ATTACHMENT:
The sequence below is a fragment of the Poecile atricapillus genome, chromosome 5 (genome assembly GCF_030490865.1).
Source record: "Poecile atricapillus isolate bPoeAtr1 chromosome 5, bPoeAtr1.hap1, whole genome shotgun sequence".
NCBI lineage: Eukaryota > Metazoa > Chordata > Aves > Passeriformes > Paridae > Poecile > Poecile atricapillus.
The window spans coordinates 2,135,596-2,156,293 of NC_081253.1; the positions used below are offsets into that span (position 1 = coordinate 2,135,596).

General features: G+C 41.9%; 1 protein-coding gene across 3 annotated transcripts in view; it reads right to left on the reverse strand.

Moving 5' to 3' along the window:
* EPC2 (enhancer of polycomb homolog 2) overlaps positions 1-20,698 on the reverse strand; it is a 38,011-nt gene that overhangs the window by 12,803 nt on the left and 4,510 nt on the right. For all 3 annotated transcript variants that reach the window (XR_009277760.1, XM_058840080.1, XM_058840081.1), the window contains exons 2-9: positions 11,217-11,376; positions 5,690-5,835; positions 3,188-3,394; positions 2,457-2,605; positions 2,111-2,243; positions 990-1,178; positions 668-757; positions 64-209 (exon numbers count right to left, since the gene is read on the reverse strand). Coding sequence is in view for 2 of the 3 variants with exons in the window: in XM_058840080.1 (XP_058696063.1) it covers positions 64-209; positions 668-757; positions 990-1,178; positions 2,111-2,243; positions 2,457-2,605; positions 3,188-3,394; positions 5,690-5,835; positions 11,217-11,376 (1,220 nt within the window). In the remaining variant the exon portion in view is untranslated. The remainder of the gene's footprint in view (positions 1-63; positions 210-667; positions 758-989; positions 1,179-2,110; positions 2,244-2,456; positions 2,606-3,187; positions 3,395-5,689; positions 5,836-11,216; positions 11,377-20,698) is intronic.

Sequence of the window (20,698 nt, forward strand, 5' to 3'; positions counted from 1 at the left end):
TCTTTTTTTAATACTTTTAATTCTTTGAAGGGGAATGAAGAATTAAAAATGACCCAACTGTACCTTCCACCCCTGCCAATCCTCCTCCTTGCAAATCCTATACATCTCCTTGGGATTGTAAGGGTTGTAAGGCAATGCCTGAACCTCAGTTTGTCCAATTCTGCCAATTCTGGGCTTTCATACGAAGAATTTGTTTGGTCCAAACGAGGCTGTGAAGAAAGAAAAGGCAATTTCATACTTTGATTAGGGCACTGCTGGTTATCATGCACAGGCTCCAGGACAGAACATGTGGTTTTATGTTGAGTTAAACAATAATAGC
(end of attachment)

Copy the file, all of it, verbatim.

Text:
The sequence below is a fragment of the Poecile atricapillus genome, chromosome 5 (genome assembly GCF_030490865.1).
Source record: "Poecile atricapillus isolate bPoeAtr1 chromosome 5, bPoeAtr1.hap1, whole genome shotgun sequence".
NCBI lineage: Eukaryota > Metazoa > Chordata > Aves > Passeriformes > Paridae > Poecile > Poecile atricapillus.
The window spans coordinates 2,135,596-2,156,293 of NC_081253.1; the positions used below are offsets into that span (position 1 = coordinate 2,135,596).

General features: G+C 41.9%; 1 protein-coding gene across 3 annotated transcripts in view; it reads right to left on the reverse strand.

Moving 5' to 3' along the window:
* EPC2 (enhancer of polycomb homolog 2) overlaps positions 1-20,698 on the reverse strand; it is a 38,011-nt gene that overhangs the window by 12,803 nt on the left and 4,510 nt on the right. For all 3 annotated transcript variants that reach the window (XR_009277760.1, XM_058840080.1, XM_058840081.1), the window contains exons 2-9: positions 11,217-11,376; positions 5,690-5,835; positions 3,188-3,394; positions 2,457-2,605; positions 2,111-2,243; positions 990-1,178; positions 668-757; positions 64-209 (exon numbers count right to left, since the gene is read on the reverse strand). Coding sequence is in view for 2 of the 3 variants with exons in the window: in XM_058840080.1 (XP_058696063.1) it covers positions 64-209; positions 668-757; positions 990-1,178; positions 2,111-2,243; positions 2,457-2,605; positions 3,188-3,394; positions 5,690-5,835; positions 11,217-11,376 (1,220 nt within the window). In the remaining variant the exon portion in view is untranslated. The remainder of the gene's footprint in view (positions 1-63; positions 210-667; positions 758-989; positions 1,179-2,110; positions 2,244-2,456; positions 2,606-3,187; positions 3,395-5,689; positions 5,836-11,216; positions 11,377-20,698) is intronic.

Sequence of the window (20,698 nt, forward strand, 5' to 3'; positions counted from 1 at the left end):
TCTTTTTTTAATACTTTTAATTCTTTGAAGGGGAATGAAGAATTAAAAATGACCCAACTGTACCTTCCACCCCTGCCAATCCTCCTCCTTGCAAATCCTATACATCTCCTTGGGATTGTAAGGGTTGTAAGGCAATGCCTGAACCTCAGTTTGTCCAATTCTGCCAATTCTGGGCTTTCATACGAAGAATTTGTTTGGTCCAAACGAGGCTGTGAAGAAAGAAAAGGCAATTTCATACTTTGATTAGGGCACTGCTGGTTATCATGCACAGGCTCCAGGACAGAACATGTGGTTTTATGTTGAGTTAAACAATAATAGC